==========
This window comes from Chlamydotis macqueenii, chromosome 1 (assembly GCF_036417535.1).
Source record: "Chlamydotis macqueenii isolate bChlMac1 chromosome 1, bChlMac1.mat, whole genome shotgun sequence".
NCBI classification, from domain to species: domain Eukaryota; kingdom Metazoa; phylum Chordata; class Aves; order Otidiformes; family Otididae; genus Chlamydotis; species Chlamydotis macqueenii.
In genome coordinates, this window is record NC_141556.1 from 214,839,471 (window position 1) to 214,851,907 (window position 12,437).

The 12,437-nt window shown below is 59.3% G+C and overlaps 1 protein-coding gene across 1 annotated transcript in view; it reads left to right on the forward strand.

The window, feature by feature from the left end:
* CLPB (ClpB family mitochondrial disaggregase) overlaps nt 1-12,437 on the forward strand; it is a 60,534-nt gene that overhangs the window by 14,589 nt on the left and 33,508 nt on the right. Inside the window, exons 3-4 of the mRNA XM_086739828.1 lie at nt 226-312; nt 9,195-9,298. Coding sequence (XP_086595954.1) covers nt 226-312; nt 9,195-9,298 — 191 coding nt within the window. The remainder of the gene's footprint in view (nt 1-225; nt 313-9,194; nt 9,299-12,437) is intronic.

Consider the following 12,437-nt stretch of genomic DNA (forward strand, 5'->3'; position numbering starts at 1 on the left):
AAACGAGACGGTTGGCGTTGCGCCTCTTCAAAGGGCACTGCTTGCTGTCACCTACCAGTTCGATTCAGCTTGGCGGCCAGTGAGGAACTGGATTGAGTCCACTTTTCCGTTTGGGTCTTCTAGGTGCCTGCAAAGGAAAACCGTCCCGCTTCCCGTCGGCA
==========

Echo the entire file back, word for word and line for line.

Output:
This window comes from Chlamydotis macqueenii, chromosome 1 (assembly GCF_036417535.1).
Source record: "Chlamydotis macqueenii isolate bChlMac1 chromosome 1, bChlMac1.mat, whole genome shotgun sequence".
NCBI classification, from domain to species: domain Eukaryota; kingdom Metazoa; phylum Chordata; class Aves; order Otidiformes; family Otididae; genus Chlamydotis; species Chlamydotis macqueenii.
In genome coordinates, this window is record NC_141556.1 from 214,839,471 (window position 1) to 214,851,907 (window position 12,437).

The 12,437-nt window shown below is 59.3% G+C and overlaps 1 protein-coding gene across 1 annotated transcript in view; it reads left to right on the forward strand.

The window, feature by feature from the left end:
* CLPB (ClpB family mitochondrial disaggregase) overlaps nt 1-12,437 on the forward strand; it is a 60,534-nt gene that overhangs the window by 14,589 nt on the left and 33,508 nt on the right. Inside the window, exons 3-4 of the mRNA XM_086739828.1 lie at nt 226-312; nt 9,195-9,298. Coding sequence (XP_086595954.1) covers nt 226-312; nt 9,195-9,298 — 191 coding nt within the window. The remainder of the gene's footprint in view (nt 1-225; nt 313-9,194; nt 9,299-12,437) is intronic.

Consider the following 12,437-nt stretch of genomic DNA (forward strand, 5'->3'; position numbering starts at 1 on the left):
AAACGAGACGGTTGGCGTTGCGCCTCTTCAAAGGGCACTGCTTGCTGTCACCTACCAGTTCGATTCAGCTTGGCGGCCAGTGAGGAACTGGATTGAGTCCACTTTTCCGTTTGGGTCTTCTAGGTGCCTGCAAAGGAAAACCGTCCCGCTTCCCGTCGGCA